Drama / Performing Arts: In Drama, she played games pretending to be animals and also telling stories and guessing which fairy tales they are. She really enjoyed this class too.

Socialisation: At the classes, she saw her friends, B (7), A (5) and T (6) from our regular Monday social group, who were pleased to see her!

English / Literacy: At home, D had put a new poster on her wall and W did a good job of trying to read the words on it.

W wrote wedding and birthday cards for friends and family. She insisted on doing it without help, and did a good job.

Home Economics: We baked a lemon drizzle cake, and decorated it with many hundreds and thousands.

Art: I had a giant box arrive with some stock for my shop and W asked if she could draw on it. She spent ages drawing cats and rainbows on it, inside and out. She asked for a light inside and took her night lights in there too so that she could see her masterpieces properly.

In the café on Friday, W entertained herself by drawing in my notebook, making more pictures of cats.

All her free time at home on that day was spent decorating the giant cardboard box again. She has now branched out into drawing butterflies too.

This rounds off our animal-themed week nicely. At the moment, W is interested in all living things, whether they are sea creatures or land animals. She has such enthusiasm for learning when it is a subject that she enjoys, and I hope that continues into her future.

 

28th Oct, 2018 – A Birthday!

There was much excitement this week as it will be D’s 8th birthday. D requested a party for her friends at the house, so that is what we did. W was great at helping with the preparations (wrapping the presents, filling party bags etc) and a good time was had by us all.

Here is what happened in terms of W’s learning this week, in order of subject:

Play: This week, W has played with her stepsister, D (7) before and after her party, a lot, which is lovely to see.

On Tuesday, W played with me at home as my partner and the children went to see the a movie, which W didn’t want to see (she struggles with any mild peril in films). We first played Mouse Trap, then she asked if I could build some water slides from Lego for the toys from the Mouse Trap game. She enjoyed playing with them in their new water park for a while, then when she tired of that, we played ‘Duck’ (W’s own invented game).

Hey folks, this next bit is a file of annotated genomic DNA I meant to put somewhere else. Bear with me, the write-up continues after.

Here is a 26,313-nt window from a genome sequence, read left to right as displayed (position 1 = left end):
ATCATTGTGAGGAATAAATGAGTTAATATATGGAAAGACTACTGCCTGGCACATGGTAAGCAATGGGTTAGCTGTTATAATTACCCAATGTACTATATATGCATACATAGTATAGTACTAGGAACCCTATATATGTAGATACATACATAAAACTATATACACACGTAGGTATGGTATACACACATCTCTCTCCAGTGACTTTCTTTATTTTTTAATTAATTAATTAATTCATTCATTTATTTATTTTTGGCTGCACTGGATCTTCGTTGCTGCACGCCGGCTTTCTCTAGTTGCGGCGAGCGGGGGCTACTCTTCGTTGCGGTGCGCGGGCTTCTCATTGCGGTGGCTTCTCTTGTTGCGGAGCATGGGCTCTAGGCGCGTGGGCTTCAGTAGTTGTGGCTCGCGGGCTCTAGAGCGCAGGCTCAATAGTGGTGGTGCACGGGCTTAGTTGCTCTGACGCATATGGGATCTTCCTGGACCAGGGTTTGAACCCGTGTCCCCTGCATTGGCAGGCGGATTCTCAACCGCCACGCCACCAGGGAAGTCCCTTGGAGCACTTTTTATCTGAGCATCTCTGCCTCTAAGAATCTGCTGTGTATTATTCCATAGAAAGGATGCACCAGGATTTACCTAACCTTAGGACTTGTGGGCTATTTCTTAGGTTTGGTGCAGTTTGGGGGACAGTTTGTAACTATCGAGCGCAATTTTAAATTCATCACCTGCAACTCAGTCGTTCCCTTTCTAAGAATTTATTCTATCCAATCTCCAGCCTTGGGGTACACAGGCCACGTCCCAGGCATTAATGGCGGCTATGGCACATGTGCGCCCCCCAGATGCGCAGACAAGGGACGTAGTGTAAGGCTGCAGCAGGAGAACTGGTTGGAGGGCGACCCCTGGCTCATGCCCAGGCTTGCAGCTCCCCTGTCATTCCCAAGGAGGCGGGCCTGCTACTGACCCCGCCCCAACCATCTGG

Literacy / English: The board game in the evening was Articulate and W got the highest scores out of everyone for her descriptions of words.

W played I-Spy with us in the car, which is great for W’s literacy learning.

Science / Nature: Our carbon monoxide alarm had gone off in the night (it was faulty. We have 3 alarms, so I tested the other two and it was all fine), so I explained what had happened. This then led to a discussion on what carbon monoxide is, how a fire needs 3 things in order to burn, and then we moved on to learning how the sun burns!

At dinner, W asked what is at the Earth’s core (!), so we talked about magma, volcanoes and rocks.

Then she asked what temperature water sharks prefer (!) so we had to look that one up (20-30 degrees, apparently). We learned where they live and then talked about the difference between fish and mammals.

W used the antique scales to weigh a polystyrene ball (I’m not sure why) and was really pleased when she got it to balance. I asked why the scales balanced and she said that it was because each side was the same weight.

Before bed, W talked about what the role of drone bees are and what the queen does. She also talked about sandstorms and why they change the colour of the sky. 

Home Economics: W did some baking as we needed to make the cake for D’s 8th birthday.

Politics: Somehow we got to talking about the fact that smacking children is legal (none of my children have ever been hit, obviously). W said she thought it was wrong that it is illegal to smack a grown-up, but not a child. Then, somehow, this led to a discussion on laws and democracy again. We touched on dictators (gently) and then talked about how the Conservative party came to be in power if most people didn’t vote for them. In very simple terms, I did a drawing of how many people voted red, how many blue and how many didn’t vote at all (a fact that she was shocked by).

Music: She listened to some songs on her tablet and learned the lyrics to them.

Socialisation: When it was time for the partygoers to arrive for D’s party (E [9], J [7], E [7], and B [7] and all their respective adults), W played with everyone really well. At times, it was too noisy for W, so she would go off and play quietly for a while and then join in again when she was ready.

There were many party games, including building a Lego car and racing it, guessing how many Lego bricks were in a jar, hide and seek, Mouse Trap and all sorts of other games too. All the children (especially D) had a lovely time and D said that it was exactly what she wanted in a party.

In the evening, W was brilliant at negotiation. The house was messy after the party, but at tidying time, W said she was too tired to tidy. I said that that was fine as it was late and she was tired. I asked if she would find it hard to sleep if the rooms were messy and she said that she would (she has always found it hard to sleep in a messy room). After some thought, she then said that she would prefer to tidy before bed. The others said that they did not want to tidy, so she talked to them and explained why she felt more comfortable if everything was put away (important toys getting lost etc) and they then agreed with her and helped to tidy too!